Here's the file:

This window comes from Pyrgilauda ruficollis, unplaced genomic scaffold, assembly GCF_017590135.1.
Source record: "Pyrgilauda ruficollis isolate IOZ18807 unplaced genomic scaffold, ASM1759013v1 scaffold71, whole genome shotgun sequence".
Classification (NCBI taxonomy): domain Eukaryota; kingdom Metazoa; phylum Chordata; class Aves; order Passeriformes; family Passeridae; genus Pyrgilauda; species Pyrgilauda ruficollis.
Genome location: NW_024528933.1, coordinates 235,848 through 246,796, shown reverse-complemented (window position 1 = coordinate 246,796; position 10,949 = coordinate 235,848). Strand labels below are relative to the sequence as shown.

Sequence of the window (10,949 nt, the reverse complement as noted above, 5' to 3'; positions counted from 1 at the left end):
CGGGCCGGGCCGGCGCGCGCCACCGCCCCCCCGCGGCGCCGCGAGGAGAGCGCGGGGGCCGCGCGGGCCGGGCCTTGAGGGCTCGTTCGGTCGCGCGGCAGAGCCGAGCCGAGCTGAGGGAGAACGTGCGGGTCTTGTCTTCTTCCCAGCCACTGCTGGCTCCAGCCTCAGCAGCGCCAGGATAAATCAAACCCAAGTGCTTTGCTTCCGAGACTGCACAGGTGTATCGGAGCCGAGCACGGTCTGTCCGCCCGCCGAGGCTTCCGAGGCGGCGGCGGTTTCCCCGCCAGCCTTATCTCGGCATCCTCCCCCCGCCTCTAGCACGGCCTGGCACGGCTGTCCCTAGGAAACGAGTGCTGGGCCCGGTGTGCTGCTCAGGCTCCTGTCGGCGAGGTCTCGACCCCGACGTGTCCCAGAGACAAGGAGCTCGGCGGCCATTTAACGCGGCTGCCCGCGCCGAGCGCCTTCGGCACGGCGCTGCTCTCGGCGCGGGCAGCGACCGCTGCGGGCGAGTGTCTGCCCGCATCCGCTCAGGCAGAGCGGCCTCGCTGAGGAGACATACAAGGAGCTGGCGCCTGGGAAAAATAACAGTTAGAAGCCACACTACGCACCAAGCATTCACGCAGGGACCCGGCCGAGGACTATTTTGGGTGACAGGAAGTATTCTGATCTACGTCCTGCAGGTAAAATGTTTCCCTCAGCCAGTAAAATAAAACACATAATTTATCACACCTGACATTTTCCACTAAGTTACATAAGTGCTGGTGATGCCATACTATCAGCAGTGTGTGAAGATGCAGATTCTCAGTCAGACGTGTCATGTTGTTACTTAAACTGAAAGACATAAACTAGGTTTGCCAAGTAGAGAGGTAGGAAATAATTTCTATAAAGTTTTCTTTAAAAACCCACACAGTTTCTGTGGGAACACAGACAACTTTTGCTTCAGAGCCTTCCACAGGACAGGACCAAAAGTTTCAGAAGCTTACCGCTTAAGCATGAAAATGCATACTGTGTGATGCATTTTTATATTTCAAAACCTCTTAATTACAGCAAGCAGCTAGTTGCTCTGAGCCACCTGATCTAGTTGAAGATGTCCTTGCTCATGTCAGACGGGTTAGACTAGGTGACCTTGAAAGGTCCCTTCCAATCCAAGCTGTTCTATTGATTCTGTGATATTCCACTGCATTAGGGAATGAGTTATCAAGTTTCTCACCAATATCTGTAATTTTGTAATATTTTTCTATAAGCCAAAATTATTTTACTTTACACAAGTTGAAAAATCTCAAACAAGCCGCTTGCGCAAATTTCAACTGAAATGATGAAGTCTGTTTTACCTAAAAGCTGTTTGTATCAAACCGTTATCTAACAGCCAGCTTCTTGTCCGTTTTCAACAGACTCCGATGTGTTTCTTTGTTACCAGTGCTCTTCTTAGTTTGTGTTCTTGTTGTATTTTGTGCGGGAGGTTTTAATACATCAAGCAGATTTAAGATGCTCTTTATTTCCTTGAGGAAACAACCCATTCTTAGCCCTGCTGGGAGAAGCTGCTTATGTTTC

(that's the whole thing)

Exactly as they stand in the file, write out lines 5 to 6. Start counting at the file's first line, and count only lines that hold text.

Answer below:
Sequence of the window (10,949 nt, the reverse complement as noted above, 5' to 3'; positions counted from 1 at the left end):
CGGGCCGGGCCGGCGCGCGCCACCGCCCCCCCGCGGCGCCGCGAGGAGAGCGCGGGGGCCGCGCGGGCCGGGCCTTGAGGGCTCGTTCGGTCGCGCGGCAGAGCCGAGCCGAGCTGAGGGAGAACGTGCGGGTCTTGTCTTCTTCCCAGCCACTGCTGGCTCCAGCCTCAGCAGCGCCAGGATAAATCAAACCCAAGTGCTTTGCTTCCGAGACTGCACAGGTGTATCGGAGCCGAGCACGGTCTGTCCGCCCGCCGAGGCTTCCGAGGCGGCGGCGGTTTCCCCGCCAGCCTTATCTCGGCATCCTCCCCCCGCCTCTAGCACGGCCTGGCACGGCTGTCCCTAGGAAACGAGTGCTGGGCCCGGTGTGCTGCTCAGGCTCCTGTCGGCGAGGTCTCGACCCCGACGTGTCCCAGAGACAAGGAGCTCGGCGGCCATTTAACGCGGCTGCCCGCGCCGAGCGCCTTCGGCACGGCGCTGCTCTCGGCGCGGGCAGCGACCGCTGCGGGCGAGTGTCTGCCCGCATCCGCTCAGGCAGAGCGGCCTCGCTGAGGAGACATACAAGGAGCTGGCGCCTGGGAAAAATAACAGTTAGAAGCCACACTACGCACCAAGCATTCACGCAGGGACCCGGCCGAGGACTATTTTGGGTGACAGGAAGTATTCTGATCTACGTCCTGCAGGTAAAATGTTTCCCTCAGCCAGTAAAATAAAACACATAATTTATCACACCTGACATTTTCCACTAAGTTACATAAGTGCTGGTGATGCCATACTATCAGCAGTGTGTGAAGATGCAGATTCTCAGTCAGACGTGTCATGTTGTTACTTAAACTGAAAGACATAAACTAGGTTTGCCAAGTAGAGAGGTAGGAAATAATTTCTATAAAGTTTTCTTTAAAAACCCACACAGTTTCTGTGGGAACACAGACAACTTTTGCTTCAGAGCCTTCCACAGGACAGGACCAAAAGTTTCAGAAGCTTACCGCTTAAGCATGAAAATGCATACTGTGTGATGCATTTTTATATTTCAAAACCTCTTAATTACAGCAAGCAGCTAGTTGCTCTGAGCCACCTGATCTAGTTGAAGATGTCCTTGCTCATGTCAGACGGGTTAGACTAGGTGACCTTGAAAGGTCCCTTCCAATCCAAGCTGTTCTATTGATTCTGTGATATTCCACTGCATTAGGGAATGAGTTATCAAGTTTCTCACCAATATCTGTAATTTTGTAATATTTTTCTATAAGCCAAAATTATTTTACTTTACACAAGTTGAAAAATCTCAAACAAGCCGCTTGCGCAAATTTCAACTGAAATGATGAAGTCTGTTTTACCTAAAAGCTGTTTGTATCAAACCGTTATCTAACAGCCAGCTTCTTGTCCGTTTTCAACAGACTCCGATGTGTTTCTTTGTTACCAGTGCTCTTCTTAGTTTGTGTTCTTGTTGTATTTTGTGCGGGAGGTTTTAATACATCAAGCAGATTTAAGATGCTCTTTATTTCCTTGAGGAAACAACCCATTCTTAGCCCTGCTGGGAGAAGCTGCTTATGTTTC